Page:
Ben gets the lead here for calling Harris and Maher racist. Steele and Kristof do a good job trying to inject the ‘reasonable persons’ argument.

My problem is this – Affleck is right. Harris is also right. Islam is not a blind spot for liberals, how we approach intolerance of Muslims while maintaining an anti-authoritarian, anti-theocratic point of view is a confluence of ideological imperatives that takes more than a soundbite to parse and understand.
As a person who feels strongly that religious ideology is poisonous to all reasonable debate (and dangerous when mixed with military or police powers), I also recognize that the ‘liberal values’ that Maher is adopting as his shield evolved from Protestant Christian thought during the Renaissance and Reformation. Without the enlightenment, led by many Christian and former Christian/Deist and Jewish philosophers, Maher would have no universal rights of man to point to.

Likewise, we Americans give a pass to ourselves and choose to ignore the religious ideation of many of our own value systems when we look at our actions, political or otherwise. Atheist liberals look at the civil rights movement as a victory of humanist ideals, when really it was led by black ministers. When our own terrorists like Timothy McVeigh and Robert Bales kill hundreds no one calls the pope or Rick Warren to account. This is because white Americans see their own foundational beliefs and power structures as natural and progressing toward a positive end, for us and everyone, while we regard foreign concepts as suspect and ill-wrought. Islam has had enlightenments before, where religious pluralism, the arts and sciences flourish. This is not because of Islam, it is because of people. Likewise with violence and intolerance, from all cultures.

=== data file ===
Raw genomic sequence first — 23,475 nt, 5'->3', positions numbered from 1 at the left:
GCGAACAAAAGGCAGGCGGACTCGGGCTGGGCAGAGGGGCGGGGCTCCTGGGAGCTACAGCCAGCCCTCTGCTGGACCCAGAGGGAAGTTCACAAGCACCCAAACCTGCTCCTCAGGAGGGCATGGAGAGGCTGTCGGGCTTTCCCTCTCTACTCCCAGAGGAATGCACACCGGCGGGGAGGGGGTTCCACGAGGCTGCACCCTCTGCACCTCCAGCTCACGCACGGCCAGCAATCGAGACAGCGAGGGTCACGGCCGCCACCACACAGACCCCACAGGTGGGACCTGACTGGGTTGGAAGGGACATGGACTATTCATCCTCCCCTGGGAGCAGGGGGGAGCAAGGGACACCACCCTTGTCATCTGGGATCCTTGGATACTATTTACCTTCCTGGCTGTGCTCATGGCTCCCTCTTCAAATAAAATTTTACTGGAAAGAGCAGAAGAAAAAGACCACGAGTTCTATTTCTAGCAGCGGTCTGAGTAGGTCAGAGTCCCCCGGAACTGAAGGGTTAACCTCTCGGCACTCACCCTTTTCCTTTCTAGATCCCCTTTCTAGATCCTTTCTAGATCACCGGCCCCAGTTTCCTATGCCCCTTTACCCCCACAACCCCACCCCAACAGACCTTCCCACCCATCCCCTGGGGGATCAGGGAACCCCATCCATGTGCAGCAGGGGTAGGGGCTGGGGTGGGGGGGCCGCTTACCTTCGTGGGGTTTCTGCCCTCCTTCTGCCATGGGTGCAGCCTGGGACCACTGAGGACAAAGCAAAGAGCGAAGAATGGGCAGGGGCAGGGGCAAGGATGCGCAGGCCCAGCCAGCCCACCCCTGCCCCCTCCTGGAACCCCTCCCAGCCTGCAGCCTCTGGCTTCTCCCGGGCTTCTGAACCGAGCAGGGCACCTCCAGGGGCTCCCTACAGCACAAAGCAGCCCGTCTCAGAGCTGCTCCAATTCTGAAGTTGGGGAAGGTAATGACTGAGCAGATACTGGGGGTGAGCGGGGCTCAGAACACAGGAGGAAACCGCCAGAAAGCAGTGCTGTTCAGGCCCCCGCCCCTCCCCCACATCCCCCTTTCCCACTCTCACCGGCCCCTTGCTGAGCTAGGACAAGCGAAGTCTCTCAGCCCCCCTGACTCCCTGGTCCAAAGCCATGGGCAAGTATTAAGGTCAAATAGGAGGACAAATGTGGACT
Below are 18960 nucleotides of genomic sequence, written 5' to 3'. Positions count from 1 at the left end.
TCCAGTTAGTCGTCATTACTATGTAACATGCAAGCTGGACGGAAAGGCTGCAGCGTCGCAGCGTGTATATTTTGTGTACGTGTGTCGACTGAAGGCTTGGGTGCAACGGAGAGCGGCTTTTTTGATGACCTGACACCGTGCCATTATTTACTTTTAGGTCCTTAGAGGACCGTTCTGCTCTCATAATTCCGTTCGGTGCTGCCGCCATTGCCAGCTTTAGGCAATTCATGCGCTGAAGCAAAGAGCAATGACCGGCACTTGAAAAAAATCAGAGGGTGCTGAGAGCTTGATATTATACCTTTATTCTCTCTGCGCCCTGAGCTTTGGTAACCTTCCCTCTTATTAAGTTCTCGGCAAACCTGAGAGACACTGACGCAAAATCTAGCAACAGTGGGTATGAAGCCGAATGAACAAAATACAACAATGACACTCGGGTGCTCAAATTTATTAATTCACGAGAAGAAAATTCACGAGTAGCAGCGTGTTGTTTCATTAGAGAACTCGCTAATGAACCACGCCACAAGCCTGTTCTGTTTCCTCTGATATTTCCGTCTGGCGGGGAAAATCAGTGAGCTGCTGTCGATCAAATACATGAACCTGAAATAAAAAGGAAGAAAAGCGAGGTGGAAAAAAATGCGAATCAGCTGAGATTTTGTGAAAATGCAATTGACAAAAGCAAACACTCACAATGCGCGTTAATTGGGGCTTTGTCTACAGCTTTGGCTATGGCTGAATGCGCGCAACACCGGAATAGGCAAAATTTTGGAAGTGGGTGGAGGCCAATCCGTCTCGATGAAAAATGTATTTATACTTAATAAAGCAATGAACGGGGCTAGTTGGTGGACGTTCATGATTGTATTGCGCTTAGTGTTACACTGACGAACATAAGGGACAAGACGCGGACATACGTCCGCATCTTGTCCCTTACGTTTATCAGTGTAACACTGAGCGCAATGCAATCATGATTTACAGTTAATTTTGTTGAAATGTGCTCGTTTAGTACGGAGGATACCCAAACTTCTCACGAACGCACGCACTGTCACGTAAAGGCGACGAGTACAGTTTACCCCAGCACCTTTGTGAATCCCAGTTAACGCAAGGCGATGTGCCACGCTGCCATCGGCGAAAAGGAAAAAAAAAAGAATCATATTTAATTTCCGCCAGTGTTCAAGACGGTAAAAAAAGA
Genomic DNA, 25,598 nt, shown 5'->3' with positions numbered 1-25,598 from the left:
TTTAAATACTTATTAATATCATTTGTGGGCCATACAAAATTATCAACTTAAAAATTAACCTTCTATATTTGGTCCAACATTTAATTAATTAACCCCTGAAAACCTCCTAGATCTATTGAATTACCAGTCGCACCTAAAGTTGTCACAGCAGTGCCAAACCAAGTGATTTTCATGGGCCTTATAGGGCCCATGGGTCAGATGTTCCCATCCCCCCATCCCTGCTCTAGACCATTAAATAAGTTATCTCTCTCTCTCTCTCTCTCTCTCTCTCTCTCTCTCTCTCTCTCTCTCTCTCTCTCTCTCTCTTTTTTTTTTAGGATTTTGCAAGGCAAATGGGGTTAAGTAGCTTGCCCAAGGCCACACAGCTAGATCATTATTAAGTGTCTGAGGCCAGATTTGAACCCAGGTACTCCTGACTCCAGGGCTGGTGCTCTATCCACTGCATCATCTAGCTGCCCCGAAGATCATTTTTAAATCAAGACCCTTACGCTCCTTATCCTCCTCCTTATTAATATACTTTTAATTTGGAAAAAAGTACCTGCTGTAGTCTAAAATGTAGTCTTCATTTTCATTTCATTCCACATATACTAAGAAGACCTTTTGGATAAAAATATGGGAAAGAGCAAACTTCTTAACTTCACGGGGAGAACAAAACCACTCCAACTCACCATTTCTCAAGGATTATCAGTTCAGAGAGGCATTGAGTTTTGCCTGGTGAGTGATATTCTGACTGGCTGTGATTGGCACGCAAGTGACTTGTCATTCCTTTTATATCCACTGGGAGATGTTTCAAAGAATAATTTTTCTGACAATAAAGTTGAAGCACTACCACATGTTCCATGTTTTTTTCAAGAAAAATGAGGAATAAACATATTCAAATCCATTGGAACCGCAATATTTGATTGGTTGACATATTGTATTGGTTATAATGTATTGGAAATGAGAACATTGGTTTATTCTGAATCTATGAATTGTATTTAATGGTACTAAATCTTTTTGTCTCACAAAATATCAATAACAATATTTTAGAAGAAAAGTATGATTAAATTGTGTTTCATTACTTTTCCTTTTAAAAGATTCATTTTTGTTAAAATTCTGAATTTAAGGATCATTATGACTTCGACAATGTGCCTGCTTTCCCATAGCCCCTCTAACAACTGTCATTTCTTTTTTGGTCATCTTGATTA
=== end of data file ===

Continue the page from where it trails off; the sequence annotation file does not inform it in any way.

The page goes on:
Sam Harris has indeed made a career of criticism of religious thought, and the fact is, he’s lightyears ahead of most folks on the subject intellectually. But he’s also made a lot of money in the post 9/11 world, cashing in on Islamophobia when he can do so with a bit of professorial distance. Affleck is a hero of mine, and Harris is one of my faves as well. This argument speaks to the core of what it means to be a liberal in the United States. But it isn’t necessary to pick a side. Because the bottom line is that good people are good no matter what they believe, and as long as the good people in any culture can ignore the ugly parts of their people’s ideologies – and actively decry them in public spaces, an all too difficult thing to do in moderate Muslim countries, in Communist countries, in America (if you’re black) – and treat each other like human beings, then we can thrive together.

In the Future You Will

I know they’re AT&T ads, but I remember watching these and being so excited for the future. Yesterday, I actually looked up how much a virtual reality headset costs. My car drives on half electricity generated when I brake. These videos make me flush with gratitude for how tech has changed our world.